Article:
Yum! Stock Takes a Hit: Forecasting Can’t Predict Everything




Yum! Brand Inc., the company that owns Pizza Hut, KFC and Taco Bell, saw a drop in their stock price Tuesday as they altered their profit forecast for the next year. The change in their forecast was due to multiple factors, the main being the second food-quality scandal in their Chinese locations. Additionally, in their US locations, Pizza Hut has noticed increased competition as their competitors continue to offer steep discounts as well as introducing new items to consumers. Taco bell has also made things difficult as they continue to add new product lines. As these factors continue to take their toll, the difficulties of sales forecasting within the food industry have become glaringly obvious.

The first food scandal that affected Yum! and their stock price occurred in September, when one of their suppliers (OSI Group LLC) was investigated for tampering with food expiration dates. Immediately following the probe, Yum! cut ties with the vendor and took legal action against them. The problem, however, was that the incident made their sales forecasting difficult for the rest of the year. Although they had cut ties with the supplier, public opinion was already affected and sales would also be affected to some extent as well. To compensate for this loss of sales in China, Yum! rolled out $1 items at their US Taco Bell locations. While this did help for the loss of revenue, it made the sales forecasting for the company even more difficult. Not only was it now a guessing game trying to estimate the loss in sales resulting from the food-safety incident, but sales for the newly introduced $1 items would also have to be estimated. To make matters worse, a second food-safety scandal hit the company in July.

In July, a Chinese TV report showed workers at a different supplier reusing meat that had fallen to the floor. Again, Yum! cut ties with the employer and took legal action, but again sales were negatively impacted in their Chinese locations. In the US, Taco Bell continued to complicate the company’s sales forecasting as they introduced yet another new line of items with their breakfast products. Although Taco Bell did manage to increase their sales by 3% as a result of this as well as other strategic moves, it is still a perfect example of the difficulties that exist with sales forecasting.

For any company, forecasting is a difficult task. For a company like Yum!, it almost seems impossible. How do you think forecasting should be carried out at a company like Yum! to avoid these types of problems? Is there a way to factor these types of events into sales forecasts to avoid huge hits to stock prices or is it just a risk of the industry? I personally don’t think that the stock price for companies in this industry should be so dependent on such a volatile number, but I also can’t think of a better way to value them.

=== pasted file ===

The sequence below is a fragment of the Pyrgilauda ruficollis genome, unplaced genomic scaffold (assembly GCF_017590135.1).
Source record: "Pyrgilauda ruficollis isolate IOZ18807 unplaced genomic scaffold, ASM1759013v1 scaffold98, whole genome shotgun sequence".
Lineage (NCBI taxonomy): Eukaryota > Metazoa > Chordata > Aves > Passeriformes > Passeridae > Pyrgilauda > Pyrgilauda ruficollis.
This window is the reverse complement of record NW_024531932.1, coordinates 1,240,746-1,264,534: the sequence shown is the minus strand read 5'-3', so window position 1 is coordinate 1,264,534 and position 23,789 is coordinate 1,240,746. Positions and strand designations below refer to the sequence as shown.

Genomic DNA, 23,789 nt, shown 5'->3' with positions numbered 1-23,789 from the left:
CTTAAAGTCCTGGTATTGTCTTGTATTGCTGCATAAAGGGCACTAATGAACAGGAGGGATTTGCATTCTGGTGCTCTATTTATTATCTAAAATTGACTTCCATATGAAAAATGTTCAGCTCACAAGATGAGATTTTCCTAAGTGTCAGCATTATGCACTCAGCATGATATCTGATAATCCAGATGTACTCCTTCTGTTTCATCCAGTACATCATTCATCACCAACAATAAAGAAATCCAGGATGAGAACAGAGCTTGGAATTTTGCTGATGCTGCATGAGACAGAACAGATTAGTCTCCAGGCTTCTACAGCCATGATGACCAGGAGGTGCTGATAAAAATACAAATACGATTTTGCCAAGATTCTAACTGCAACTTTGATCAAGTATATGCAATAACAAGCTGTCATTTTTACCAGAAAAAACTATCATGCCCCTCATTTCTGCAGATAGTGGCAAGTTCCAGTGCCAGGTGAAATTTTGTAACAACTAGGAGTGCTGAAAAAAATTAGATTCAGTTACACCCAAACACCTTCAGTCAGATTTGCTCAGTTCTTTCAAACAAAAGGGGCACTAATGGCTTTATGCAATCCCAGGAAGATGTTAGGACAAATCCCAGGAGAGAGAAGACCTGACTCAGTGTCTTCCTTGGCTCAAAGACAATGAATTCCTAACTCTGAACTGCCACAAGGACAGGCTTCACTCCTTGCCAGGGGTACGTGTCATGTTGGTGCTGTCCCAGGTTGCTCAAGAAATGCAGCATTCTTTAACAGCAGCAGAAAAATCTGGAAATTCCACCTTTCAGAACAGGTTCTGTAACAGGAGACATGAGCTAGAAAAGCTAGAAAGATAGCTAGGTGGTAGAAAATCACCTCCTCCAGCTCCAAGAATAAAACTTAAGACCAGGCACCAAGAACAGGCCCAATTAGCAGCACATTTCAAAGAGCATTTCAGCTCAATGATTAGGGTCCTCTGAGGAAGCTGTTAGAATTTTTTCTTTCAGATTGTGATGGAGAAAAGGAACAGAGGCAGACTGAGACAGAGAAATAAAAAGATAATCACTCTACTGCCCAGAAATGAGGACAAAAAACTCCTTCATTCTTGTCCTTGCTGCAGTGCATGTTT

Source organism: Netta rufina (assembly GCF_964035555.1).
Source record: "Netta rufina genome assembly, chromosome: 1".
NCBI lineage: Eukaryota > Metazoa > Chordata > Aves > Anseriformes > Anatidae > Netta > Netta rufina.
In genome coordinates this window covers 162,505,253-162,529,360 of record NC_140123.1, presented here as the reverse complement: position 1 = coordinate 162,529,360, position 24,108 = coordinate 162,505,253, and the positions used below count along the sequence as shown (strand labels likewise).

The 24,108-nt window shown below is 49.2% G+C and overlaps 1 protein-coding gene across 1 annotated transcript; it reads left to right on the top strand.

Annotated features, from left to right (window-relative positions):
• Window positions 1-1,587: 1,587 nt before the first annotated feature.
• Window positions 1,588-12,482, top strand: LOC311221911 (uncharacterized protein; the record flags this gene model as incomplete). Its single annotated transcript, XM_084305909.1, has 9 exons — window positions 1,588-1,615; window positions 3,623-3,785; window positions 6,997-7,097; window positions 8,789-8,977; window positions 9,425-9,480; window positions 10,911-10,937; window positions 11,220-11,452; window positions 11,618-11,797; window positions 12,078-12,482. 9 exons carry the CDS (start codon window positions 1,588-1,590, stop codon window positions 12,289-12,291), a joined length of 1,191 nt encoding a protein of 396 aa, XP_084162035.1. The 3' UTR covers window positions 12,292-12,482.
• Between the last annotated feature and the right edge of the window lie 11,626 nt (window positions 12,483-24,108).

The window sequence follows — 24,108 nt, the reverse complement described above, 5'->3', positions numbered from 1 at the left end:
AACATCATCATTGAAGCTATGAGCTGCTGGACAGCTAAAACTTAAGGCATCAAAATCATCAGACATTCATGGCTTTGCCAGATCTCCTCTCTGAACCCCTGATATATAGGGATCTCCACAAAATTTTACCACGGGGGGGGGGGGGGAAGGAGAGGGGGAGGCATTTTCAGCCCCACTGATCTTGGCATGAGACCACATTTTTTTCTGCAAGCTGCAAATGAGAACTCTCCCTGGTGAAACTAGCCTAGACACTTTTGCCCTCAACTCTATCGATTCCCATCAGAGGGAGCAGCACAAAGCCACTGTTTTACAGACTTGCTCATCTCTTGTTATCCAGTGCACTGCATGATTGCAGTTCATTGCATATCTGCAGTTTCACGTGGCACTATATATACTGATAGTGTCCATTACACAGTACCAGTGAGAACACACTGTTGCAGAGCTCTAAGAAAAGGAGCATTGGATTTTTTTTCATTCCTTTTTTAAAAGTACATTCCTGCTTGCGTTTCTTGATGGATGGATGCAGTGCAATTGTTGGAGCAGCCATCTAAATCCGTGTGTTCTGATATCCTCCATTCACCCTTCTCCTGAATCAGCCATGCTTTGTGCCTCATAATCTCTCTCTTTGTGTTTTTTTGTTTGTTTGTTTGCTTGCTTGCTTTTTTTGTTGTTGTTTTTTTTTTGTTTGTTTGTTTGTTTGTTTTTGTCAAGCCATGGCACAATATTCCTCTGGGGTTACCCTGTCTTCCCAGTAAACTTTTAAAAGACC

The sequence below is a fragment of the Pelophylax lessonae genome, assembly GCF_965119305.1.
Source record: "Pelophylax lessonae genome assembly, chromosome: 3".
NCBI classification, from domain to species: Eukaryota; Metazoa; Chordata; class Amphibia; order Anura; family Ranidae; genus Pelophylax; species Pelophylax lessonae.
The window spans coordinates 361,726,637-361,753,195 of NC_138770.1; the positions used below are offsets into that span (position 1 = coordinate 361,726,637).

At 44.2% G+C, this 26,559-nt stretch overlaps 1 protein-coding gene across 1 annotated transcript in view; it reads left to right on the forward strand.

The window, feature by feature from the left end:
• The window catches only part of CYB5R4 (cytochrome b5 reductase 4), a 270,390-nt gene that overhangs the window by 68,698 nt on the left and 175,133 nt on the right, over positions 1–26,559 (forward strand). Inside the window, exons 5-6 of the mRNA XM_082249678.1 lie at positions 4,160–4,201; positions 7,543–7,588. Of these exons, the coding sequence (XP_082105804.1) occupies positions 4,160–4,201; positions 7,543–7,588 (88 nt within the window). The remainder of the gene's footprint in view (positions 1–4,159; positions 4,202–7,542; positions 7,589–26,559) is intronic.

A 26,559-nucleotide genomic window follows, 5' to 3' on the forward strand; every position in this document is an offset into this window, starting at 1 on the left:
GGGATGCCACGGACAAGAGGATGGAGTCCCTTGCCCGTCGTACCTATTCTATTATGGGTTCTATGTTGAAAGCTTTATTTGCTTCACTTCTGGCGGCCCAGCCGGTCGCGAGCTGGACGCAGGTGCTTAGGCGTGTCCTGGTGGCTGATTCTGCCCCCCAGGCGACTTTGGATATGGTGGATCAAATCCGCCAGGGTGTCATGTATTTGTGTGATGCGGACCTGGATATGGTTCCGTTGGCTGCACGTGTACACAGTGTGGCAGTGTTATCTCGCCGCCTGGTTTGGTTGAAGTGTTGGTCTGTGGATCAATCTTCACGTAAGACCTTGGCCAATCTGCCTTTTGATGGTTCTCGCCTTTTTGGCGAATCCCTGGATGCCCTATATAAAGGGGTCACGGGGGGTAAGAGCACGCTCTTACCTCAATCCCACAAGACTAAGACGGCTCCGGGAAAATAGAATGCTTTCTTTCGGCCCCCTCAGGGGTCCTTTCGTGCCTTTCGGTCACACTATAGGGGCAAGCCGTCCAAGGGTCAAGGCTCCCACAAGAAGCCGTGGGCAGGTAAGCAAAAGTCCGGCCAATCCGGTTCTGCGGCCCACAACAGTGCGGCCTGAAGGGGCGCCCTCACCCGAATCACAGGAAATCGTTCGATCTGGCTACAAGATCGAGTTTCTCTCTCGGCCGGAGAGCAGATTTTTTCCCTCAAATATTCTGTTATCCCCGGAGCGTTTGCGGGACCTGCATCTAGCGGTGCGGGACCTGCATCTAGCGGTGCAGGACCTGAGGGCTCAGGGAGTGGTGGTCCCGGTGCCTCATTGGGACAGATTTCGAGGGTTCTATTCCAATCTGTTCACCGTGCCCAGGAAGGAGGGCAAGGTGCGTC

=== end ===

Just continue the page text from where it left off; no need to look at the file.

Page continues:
KFC China: Straying too Far from Kentucky?


Bloomberg Business Week featured KFC, a Yum brand restaurant, in two recent articles focusing on the brands Chinese storefronts. KFC, a household name in US fast food chains, has been suffering in several different aspects. Originally tied with the name “Kentucky Fried Chicken”, KFC has evoked feelings of unhealthiness with US consumers for years, and has suffered sluggish sales. However, the chains crowning glory has been KFC China which has been a start for Yum brands and been increasingly profitable.

Recently, however, KFC China has suffered from image issues and quality problems, and therefore there sales in China have been dipping. For KFC in the past, unhealthiness was not as much of an issue for its Chinese counterpart, because it brought a unique competitive advantage: its traditional American menu. KFC China took a different approach that may have ruined that competitive advantage, by trying to adapt the menu to the Chinese audience and adding traditional Chinese fare. So far it appears that this was not a wise choice, and consumers are left wondering what happened to their beloved American food. KFC needs to reassess their product design to match the wants of the Chinese customer base.

On top of this reconstructed image issue for KFC China, what may have been even more damaging was quality control issues. A history of poor quality issues can be severely damaging to a brand, especially one associated with the food industry. Consumers take extra precautions with what they are putting into their bodies, so when news of KFC chicken containing “unacceptably high levels of antibiotics” the chain suffered. This on top of already high concerns dealing with avian flu, made Chinese consumers even more skeptical about consuming this product. This illustrates, how damaging a quality issue can be for a brand, as discussed in Chapter six.

KFC China had been so successful in the past, that Yum has considered completely selling the United States stores in order to focus on those abroad that were growing at a much faster rate. However, if they continue to have these image and quality issues in China, getting rid of US stores may be a poor choice.  If KFC abandons its US stores, does that destroy its image of being a classic American restaurant even further? Only time will tell what happens to this brand, but it is crucial that Yum and KFC managers assess this project.

What are your thoughts on KFC and KFC China?

Questions for discussion:

1. Should KFC focus on one brand or the other? Or continue with both?

2. How should a major fast food brand adapt to international markets? Maintain their original image, or add traditional food, specific to the location?

3. Where to you see Yum and KFC moving in the future?

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